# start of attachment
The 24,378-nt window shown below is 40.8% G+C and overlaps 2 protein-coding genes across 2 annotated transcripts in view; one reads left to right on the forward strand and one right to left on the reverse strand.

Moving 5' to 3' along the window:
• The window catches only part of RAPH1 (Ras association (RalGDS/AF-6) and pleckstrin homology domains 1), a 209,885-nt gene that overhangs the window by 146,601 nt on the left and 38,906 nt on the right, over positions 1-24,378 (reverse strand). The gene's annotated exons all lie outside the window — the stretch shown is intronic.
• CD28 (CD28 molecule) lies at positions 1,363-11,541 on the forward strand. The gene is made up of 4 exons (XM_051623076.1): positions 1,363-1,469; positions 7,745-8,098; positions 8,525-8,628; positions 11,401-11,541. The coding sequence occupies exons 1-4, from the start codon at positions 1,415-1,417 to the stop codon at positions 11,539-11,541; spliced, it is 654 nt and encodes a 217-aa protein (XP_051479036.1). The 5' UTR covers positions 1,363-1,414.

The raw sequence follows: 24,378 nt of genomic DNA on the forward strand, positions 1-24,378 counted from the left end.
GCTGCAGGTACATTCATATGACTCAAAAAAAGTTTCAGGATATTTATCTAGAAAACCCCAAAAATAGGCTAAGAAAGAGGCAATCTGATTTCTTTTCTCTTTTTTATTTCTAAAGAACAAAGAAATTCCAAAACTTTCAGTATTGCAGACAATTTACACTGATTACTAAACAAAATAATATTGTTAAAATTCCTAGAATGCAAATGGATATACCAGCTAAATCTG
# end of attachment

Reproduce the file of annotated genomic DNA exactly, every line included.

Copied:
The 24,378-nt window shown below is 40.8% G+C and overlaps 2 protein-coding genes across 2 annotated transcripts in view; one reads left to right on the forward strand and one right to left on the reverse strand.

Moving 5' to 3' along the window:
• The window catches only part of RAPH1 (Ras association (RalGDS/AF-6) and pleckstrin homology domains 1), a 209,885-nt gene that overhangs the window by 146,601 nt on the left and 38,906 nt on the right, over positions 1-24,378 (reverse strand). The gene's annotated exons all lie outside the window — the stretch shown is intronic.
• CD28 (CD28 molecule) lies at positions 1,363-11,541 on the forward strand. The gene is made up of 4 exons (XM_051623076.1): positions 1,363-1,469; positions 7,745-8,098; positions 8,525-8,628; positions 11,401-11,541. The coding sequence occupies exons 1-4, from the start codon at positions 1,415-1,417 to the stop codon at positions 11,539-11,541; spliced, it is 654 nt and encodes a 217-aa protein (XP_051479036.1). The 5' UTR covers positions 1,363-1,414.

The raw sequence follows: 24,378 nt of genomic DNA on the forward strand, positions 1-24,378 counted from the left end.
GCTGCAGGTACATTCATATGACTCAAAAAAAGTTTCAGGATATTTATCTAGAAAACCCCAAAAATAGGCTAAGAAAGAGGCAATCTGATTTCTTTTCTCTTTTTTATTTCTAAAGAACAAAGAAATTCCAAAACTTTCAGTATTGCAGACAATTTACACTGATTACTAAACAAAATAATATTGTTAAAATTCCTAGAATGCAAATGGATATACCAGCTAAATCTG